When someone connects to you on LinkedIn, they gain the benefit of any non-overlapping network connections from your first and second degree network. Your first degree connections become their second, and your second degree connections become their third.
Have you ever taken a look at your LinkedIn network at the first and second to see what your network value proposition is to people who may be interested in connecting with you?
Eric Jaquith has, and now so have I.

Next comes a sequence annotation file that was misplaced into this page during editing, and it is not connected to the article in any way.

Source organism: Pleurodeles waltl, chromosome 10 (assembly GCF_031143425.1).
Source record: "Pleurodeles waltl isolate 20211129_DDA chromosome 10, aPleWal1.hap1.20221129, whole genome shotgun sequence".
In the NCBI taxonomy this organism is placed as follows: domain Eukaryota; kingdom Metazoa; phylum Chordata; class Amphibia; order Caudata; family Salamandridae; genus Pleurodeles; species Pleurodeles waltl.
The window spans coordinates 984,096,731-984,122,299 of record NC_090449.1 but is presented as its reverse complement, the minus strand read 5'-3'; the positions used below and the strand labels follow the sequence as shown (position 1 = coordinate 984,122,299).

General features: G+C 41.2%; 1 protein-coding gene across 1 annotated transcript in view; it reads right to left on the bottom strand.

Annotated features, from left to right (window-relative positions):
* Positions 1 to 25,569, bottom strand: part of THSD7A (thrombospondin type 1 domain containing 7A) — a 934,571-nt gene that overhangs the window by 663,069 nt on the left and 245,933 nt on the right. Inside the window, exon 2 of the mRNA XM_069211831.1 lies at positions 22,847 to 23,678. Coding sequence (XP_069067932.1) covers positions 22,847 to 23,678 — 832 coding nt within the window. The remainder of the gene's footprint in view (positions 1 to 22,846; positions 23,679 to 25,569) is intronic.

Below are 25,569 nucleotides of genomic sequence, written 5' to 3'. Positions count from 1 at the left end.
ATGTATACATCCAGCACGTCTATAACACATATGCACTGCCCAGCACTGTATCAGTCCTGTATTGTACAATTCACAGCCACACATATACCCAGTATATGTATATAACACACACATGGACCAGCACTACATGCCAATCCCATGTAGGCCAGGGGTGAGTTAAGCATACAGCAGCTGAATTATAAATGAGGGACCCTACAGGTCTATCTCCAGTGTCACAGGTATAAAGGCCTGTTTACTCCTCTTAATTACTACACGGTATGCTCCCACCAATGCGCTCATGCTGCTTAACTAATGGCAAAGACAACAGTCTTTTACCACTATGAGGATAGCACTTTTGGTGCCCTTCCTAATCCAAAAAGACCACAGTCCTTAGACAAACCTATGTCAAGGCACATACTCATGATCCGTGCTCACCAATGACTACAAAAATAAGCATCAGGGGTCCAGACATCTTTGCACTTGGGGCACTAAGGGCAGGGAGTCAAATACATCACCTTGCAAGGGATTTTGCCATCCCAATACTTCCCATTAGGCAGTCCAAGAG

I highly recommend you do the same.
Using LinkedIn’s filters, I ran a search with no keywords for all of LinkedIn, selecting only my 1st and 2nd degree connections – no groups or “3rd + Everyone Else.” Here’s what my network looks like at the 1st and 2nd degree, from the perspective of the top 10 locations, industries, current companies, and past companies, as well as years of experience, seniority level, and Fortune 1000 rank. Continue reading